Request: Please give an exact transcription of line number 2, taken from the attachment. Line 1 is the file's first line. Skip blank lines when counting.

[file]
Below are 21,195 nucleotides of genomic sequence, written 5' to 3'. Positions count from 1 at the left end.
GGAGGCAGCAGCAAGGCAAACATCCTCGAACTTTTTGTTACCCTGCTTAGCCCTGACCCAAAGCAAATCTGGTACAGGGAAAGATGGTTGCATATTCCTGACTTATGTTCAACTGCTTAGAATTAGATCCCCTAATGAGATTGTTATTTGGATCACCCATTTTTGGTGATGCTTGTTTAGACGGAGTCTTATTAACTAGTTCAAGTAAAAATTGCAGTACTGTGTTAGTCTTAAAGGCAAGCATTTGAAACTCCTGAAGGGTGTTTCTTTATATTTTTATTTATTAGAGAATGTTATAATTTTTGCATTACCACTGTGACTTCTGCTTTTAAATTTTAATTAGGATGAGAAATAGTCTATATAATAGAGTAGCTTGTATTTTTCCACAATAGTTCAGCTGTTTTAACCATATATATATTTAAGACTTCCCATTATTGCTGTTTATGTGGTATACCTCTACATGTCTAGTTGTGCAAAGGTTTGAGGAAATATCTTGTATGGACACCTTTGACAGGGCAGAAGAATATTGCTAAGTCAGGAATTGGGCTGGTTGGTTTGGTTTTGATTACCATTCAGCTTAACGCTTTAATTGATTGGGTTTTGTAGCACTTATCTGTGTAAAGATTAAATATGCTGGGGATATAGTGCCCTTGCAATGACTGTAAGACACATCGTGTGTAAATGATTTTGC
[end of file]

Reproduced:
GGAGGCAGCAGCAAGGCAAACATCCTCGAACTTTTTGTTACCCTGCTTAGCCCTGACCCAAAGCAAATCTGGTACAGGGAAAGATGGTTGCATATTCCTGACTTATGTTCAACTGCTTAGAATTAGATCCCCTAATGAGATTGTTATTTGGATCACCCATTTTTGGTGATGCTTGTTTAGACGGAGTCTTATTAACTAGTTCAAGTAAAAATTGCAGTACTGTGTTAGTCTTAAAGGCAAGCATTTGAAACTCCTGAAGGGTGTTTCTTTATATTTTTATTTATTAGAGAATGTTATAATTTTTGCATTACCACTGTGACTTCTGCTTTTAAATTTTAATTAGGATGAGAAATAGTCTATATAATAGAGTAGCTTGTATTTTTCCACAATAGTTCAGCTGTTTTAACCATATATATATTTAAGACTTCCCATTATTGCTGTTTATGTGGTATACCTCTACATGTCTAGTTGTGCAAAGGTTTGAGGAAATATCTTGTATGGACACCTTTGACAGGGCAGAAGAATATTGCTAAGTCAGGAATTGGGCTGGTTGGTTTGGTTTTGATTACCATTCAGCTTAACGCTTTAATTGATTGGGTTTTGTAGCACTTATCTGTGTAAAGATTAAATATGCTGGGGATATAGTGCCCTTGCAATGACTGTAAGACACATCGTGTGTAAATGATTTTGC